Twice within the past two weeks I've had people ask me this question which I find terribly offensive. A darling young mother and neighbor, in front of her three children with lovely Old Testament names, blurted out at the end of our conversation, "Are you a believer?" Someone else asked me the next week if I was a Christian. I've had religious training since four years old and attended Catholic school until a junior in high school when I had contemplated joining the convent. I am on my own religious path. Do you find this ques. offensive as well?
sort by best latest
smart lady MizBejabbers
Great points IDONO - sometimes we do not realize the vibes we give off and people may misinterpret our actions, thoughts or words.
You can help the HubPages community highlight top quality content by ranking this answer up or down.
Calynbana , I like your approach. However, if you tell someone that it's personal the question is answered and judgment has been passed. Someone once told me "You don't have to understand WHY something offends someone; just accept that it does."
If the person asking is actually a Christian then judgement would not be passed. If not then their judgement is upon themselves.I just don't know why anybody would choose to be offended. It is a choice after all. I choose to not be upset by strangers
I disagree that evangelists will stop bothering you if you say you're not interested. SOME of them don't take no for an answer, and some don't even take Yes for an answer!! They give the whole mission a bad name, and its why people avoid them.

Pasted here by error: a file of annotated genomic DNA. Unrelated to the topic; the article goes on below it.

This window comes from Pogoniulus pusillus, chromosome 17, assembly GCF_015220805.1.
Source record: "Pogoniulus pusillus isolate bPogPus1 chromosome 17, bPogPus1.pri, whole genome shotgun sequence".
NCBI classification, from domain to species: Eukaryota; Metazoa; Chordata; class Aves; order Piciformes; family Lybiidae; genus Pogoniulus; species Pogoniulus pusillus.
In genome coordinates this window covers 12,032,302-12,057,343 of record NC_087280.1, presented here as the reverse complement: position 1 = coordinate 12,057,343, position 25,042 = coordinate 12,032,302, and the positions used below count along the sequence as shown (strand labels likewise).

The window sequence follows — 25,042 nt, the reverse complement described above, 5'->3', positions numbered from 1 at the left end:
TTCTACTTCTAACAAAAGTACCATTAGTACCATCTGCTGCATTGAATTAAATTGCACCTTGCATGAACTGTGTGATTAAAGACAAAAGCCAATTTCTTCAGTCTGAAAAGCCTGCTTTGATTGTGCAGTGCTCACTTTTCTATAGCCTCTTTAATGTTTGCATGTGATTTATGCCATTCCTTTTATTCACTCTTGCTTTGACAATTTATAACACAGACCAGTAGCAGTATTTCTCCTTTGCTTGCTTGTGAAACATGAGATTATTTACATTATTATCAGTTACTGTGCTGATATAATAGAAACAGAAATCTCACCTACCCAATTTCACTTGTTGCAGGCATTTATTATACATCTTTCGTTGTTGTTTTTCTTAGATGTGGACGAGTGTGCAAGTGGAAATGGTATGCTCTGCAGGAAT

Thank you "SJ" You pinpointed exactly why I was offended. I had just met each of these people. We were having a casual first conversation in both cases. It certainly did feel like it was an inquiry as to whether I belonged to the "right camp".
ah, yes.. What I mentioned above. There seems to be a new drive to evangelize. Again, I accept it, but I really don't like it. It makes me want to answer in the negative even if I wanted to answer in the positive.
Beata, I too was raised Catholic. I call myself "culturally Catholic" because I have roots in that religion. Your sentence would be a great retort to the people who ask that question. "Everyone is a believer in something!" I think I"ll use it! :)
Thank you, Leslie. I suppose the only way a believer might understand the insult in the story above is to imagine you're new to the neighborhood, I introduce myself to you and immediately ask you, in a self-righteous tone, "Are you an atheist?"
Thanks Micelle, I think that direction should come from the people who share their belief system. I doubt if they'd find the direction they're looking for from me :)
Great point Michelle. And Billie, you never know what you can teach someone. I see it as just a question. What they do with the info is their business. And if you choose not to answer there is nothing wrong with that either.
Duffsmon, Thanks! I know what you mean. There's more behind the question than appears. It seems to be an attempt to convert one to the questioners own particular belief system. I wish I could come up with a really good answer for the next time:)
This happened to me a long time ago... by a Jehovah's Witness! Being Presbyterian wasn't good enough, I guess!!
I really like that response. I'm going to use it! Thank you 'Renee'
Sometimes it feels as rude as someone asking "Are you married?" "Are you a Democrat?" Right?
Yes, I understand among Christians. This woman in my example had no idea of whether I was or not. I don't think I should be ashamed of my secular humanism, but I wouldn't presume to ask someone, "Are you a secular humanist?" "Are you an agnostic?"
TNSabrina, The self-righteous thing is exactly what bothers me, but you're a better person than I am to laugh it off. (Maybe when I was young I could do that, now I'm just old and cranky and too impatient.)